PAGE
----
3 Stretches Every Runner Should Do
Running is one of the most common forms of exercise. Whether you are a marathon runner or just like to casually jog around the block, all you need is your body and a pair of shoes. Either way, incorporating stretches into your running routine will help prevent soreness and running-related injuries.
Runners typically will experience tightness in their hip flexors, thighs, and calves. The repetitive motion of running shortens these muscles, which over time can lead to stiffness and injury.
Here are three stretches you can do to reduce these risk factors:
1. Calf Stretch
Your calf muscles include the gastrocnemius and soleus. They connect your knee joint to your Achilles tendon, which is at the back of your ankle. The Achilles’ tendon plays a vital role in walking and stepping, without which would be impossible. If the calf muscles are tight, they will shorten the Achilles, which could pose for a tear or rupture. To prevent this, try stretching your calf.
Place your hands on your hips and step one foot back behind you. Bend your front knee and press your back heel into the ground, leaning slightly forward. This variation primarily stretches the upper fibres of the gastrocnemius. To target the Achilles and soleus, bend the back leg and straighten the front leg, shifting your weight back. Hold for 30 seconds in each variation, and then change sides.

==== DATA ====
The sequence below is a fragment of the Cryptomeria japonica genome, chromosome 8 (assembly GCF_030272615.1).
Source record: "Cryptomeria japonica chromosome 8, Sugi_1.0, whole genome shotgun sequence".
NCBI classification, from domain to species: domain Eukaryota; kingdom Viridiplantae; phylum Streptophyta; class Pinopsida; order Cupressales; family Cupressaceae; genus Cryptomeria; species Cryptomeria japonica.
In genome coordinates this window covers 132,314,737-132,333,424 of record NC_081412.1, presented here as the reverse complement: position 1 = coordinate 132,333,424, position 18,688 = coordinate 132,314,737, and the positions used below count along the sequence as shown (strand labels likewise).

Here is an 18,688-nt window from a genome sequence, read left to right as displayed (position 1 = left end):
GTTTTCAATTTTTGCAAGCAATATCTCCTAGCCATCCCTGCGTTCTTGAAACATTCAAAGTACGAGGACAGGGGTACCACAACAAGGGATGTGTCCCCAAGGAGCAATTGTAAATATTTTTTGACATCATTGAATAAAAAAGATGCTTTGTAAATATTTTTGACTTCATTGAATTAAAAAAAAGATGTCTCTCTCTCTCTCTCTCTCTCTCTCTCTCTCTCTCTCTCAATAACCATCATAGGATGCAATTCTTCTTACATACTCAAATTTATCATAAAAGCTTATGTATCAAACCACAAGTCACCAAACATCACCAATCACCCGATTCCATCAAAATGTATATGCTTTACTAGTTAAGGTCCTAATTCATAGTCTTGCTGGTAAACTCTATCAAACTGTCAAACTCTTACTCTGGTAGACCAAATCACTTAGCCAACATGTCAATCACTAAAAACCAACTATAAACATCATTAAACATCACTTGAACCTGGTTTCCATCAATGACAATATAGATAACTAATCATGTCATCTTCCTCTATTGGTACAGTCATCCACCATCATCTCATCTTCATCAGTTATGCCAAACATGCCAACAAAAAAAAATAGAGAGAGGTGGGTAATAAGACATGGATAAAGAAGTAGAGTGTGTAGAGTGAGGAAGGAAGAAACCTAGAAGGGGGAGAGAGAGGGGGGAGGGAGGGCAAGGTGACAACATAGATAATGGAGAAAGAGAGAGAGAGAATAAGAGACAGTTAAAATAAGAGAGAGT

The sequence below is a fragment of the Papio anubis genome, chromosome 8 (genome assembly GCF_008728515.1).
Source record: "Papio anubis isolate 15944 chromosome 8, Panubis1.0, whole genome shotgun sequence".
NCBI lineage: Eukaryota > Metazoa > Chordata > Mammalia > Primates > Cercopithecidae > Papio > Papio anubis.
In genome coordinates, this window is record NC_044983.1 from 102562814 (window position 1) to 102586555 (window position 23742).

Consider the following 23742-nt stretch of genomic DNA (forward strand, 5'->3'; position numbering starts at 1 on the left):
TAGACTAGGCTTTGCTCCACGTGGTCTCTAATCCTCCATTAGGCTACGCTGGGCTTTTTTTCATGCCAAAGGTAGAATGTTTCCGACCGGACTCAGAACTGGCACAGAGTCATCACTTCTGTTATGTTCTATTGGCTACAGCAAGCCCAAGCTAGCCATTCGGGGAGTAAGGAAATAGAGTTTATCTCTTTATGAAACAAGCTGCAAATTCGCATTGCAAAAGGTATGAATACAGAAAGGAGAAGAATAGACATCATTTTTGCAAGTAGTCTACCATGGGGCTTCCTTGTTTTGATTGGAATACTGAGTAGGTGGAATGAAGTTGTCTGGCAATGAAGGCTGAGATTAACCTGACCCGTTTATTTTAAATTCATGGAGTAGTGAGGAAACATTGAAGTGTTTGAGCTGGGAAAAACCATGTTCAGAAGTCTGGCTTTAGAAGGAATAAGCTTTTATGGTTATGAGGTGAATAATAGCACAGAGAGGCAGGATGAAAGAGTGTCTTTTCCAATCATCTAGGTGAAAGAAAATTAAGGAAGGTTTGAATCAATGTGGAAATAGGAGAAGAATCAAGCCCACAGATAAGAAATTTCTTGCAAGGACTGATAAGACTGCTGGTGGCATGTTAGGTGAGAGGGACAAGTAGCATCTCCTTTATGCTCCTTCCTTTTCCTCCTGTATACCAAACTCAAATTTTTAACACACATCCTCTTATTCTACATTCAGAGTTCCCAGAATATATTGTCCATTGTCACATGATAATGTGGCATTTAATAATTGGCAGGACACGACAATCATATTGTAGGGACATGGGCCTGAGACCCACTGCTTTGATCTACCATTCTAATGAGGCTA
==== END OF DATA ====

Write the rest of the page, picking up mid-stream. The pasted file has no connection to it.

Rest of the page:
2. Hamstring Stretch
The hamstrings are located at the back of your thigh. They attach the back of the pelvis to your knee and are primarily used in flexion of the knee joint. These muscles include the biceps femoris, semimembranosus, and semitendinosus. The constant motion of stretching the leg out in front of you quickly while running will create overuse patterns if the hamstrings are not stretched properly. Try this active hamstring stretch to alleviate any concerns.
Lie on your back with a strap or belt handy. Bend one leg into your chest while keeping the other leg extended on the floor. Loop the strap around the sole of your foot and extend the leg up toward the sky. This stretching technique requires you to be active; this is not a passive stretch. Press through your hamstring away from the body. Then release the muscular tension and pull the leg closer toward your chest. Repeat this five times on each side. This is a PNF stretch, which stands for proprioceptive neuromuscular firing.
3. Hip Flexor Stretch
Hip flexors are chronically tight in runners due to the high impact contracting motion they take during the repeated take-off action. The hip flexors connect your torso to your legs in the front of your hips. These muscles include the iliopsoas, iliacus, rectus femoris, and pectineus primarily. Tight hip flexors can cause lower back spasms and dysfunction. To prevent this, try this deep stretch.
Lay on the end of your bed so that your hips are right on the edge with your legs dangling off. Let one leg hang while the other leg bends into your chest. Hold for 30 seconds, then change sides.